Thursday, March 19, 2009

Ways to Encourage Your Young Child: What to Say

Although my daughter is only 17 months, I recently attended a seminar called STEP: The Systematic Training for Effective Parenting.  I believe that it's never too early to start consciously using a language that promotes mutual respect and positive relationships.  My wish for my daughter is that she will one day look in the mirror and see a competent, compassionate, confident woman.   I want so much for her, but above all, I want her to know that who she is will always be enough.  Below are some phrases I've used (adapted from STEP: Parenting Young Children), guaranteed to encourage your child, so that she can feel good about herself.  

  • "I can see you're working hard on that puzzle!"
  • "You look like you're having lots of fun!"
  • "Thank you for your help turning on the light."
  • "You're getting better at eating with spoon."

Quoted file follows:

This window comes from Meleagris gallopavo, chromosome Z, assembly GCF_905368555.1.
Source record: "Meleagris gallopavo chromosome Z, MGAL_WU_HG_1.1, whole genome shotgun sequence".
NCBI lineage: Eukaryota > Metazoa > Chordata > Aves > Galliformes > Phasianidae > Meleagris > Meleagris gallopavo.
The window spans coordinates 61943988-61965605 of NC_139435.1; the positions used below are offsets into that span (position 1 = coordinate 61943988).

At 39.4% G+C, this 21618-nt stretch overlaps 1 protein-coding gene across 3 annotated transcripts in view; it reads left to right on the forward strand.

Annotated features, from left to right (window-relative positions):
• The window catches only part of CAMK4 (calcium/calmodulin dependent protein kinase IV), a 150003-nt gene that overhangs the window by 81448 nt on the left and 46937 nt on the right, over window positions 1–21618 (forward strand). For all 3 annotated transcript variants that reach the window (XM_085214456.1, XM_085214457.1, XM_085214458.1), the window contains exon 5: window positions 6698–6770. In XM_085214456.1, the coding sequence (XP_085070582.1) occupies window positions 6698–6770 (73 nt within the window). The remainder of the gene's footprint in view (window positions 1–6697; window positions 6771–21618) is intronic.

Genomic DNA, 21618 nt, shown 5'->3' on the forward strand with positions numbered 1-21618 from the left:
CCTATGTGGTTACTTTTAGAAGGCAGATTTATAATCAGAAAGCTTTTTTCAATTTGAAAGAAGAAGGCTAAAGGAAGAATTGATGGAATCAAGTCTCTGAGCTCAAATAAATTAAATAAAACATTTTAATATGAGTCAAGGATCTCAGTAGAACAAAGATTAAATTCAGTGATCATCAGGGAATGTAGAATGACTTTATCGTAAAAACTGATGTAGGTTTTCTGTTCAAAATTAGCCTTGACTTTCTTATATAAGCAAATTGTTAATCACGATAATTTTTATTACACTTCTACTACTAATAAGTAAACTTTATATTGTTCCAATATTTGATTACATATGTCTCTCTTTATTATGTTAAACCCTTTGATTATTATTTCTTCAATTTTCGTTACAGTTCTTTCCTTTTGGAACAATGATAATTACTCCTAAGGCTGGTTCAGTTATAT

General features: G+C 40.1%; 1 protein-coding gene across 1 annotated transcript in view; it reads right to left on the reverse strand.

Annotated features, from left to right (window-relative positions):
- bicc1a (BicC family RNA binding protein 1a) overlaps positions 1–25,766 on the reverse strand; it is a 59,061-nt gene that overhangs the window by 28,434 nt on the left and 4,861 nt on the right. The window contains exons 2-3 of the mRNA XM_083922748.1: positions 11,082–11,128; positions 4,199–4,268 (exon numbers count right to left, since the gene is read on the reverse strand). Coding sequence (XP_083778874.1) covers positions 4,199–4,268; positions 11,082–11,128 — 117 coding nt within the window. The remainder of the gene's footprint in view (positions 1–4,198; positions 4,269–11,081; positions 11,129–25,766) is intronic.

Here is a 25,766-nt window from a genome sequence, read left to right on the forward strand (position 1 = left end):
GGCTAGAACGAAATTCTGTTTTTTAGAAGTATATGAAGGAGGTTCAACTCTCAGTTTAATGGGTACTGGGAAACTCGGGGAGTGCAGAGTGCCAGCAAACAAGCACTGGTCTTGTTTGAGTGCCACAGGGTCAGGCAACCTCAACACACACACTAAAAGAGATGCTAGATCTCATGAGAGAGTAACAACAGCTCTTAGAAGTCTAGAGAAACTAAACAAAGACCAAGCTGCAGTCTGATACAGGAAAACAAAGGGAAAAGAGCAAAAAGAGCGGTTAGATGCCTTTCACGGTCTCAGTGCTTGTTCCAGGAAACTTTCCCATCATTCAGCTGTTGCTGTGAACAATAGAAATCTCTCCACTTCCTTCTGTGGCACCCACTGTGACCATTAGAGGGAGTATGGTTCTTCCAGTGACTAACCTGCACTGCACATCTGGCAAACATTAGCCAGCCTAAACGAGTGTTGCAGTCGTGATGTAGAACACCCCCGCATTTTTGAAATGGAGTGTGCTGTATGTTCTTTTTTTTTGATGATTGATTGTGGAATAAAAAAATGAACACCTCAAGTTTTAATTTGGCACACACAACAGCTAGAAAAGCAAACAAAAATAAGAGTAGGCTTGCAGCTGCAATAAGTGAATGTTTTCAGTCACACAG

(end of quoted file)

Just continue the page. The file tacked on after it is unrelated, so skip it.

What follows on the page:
• "I need your help putting the toys away."
  • "You seem to like taking a bath."
  • "Wow!  You can climb up the stairs all by yourself."
  • "You remembered to keep your bib on."  
  • "Thank you for bringing me the toilet paper.  That helped me a lot." (No joke!)  
So what's the big deal?  What strikes me about this language is a conscious shift from "I/me" to "you."  It's all about your child, her efforts, feelings, and self-esteem. The STEP philosophy makes an important distinction between encouragement and praise, and this resonated with me.  Rather than saying "I'm so proud of you," which might actually be damaging if your child is a perfectionist, you might say, "You seem so proud of your artwork!"  In the latter example, children don't grow-up believing that they need to live up to someone else's expectations.  They learn to live up to their own.  Powerful stuff, right?  I am not saying that all praise is negative, but I love the idea of using a language that encourages children, honoring their strengths and acknowledging their struggles.  And just like unconditional love, it doesn't need to be earned.  

(For more information, visit the Systematic Training for Effective Parenting)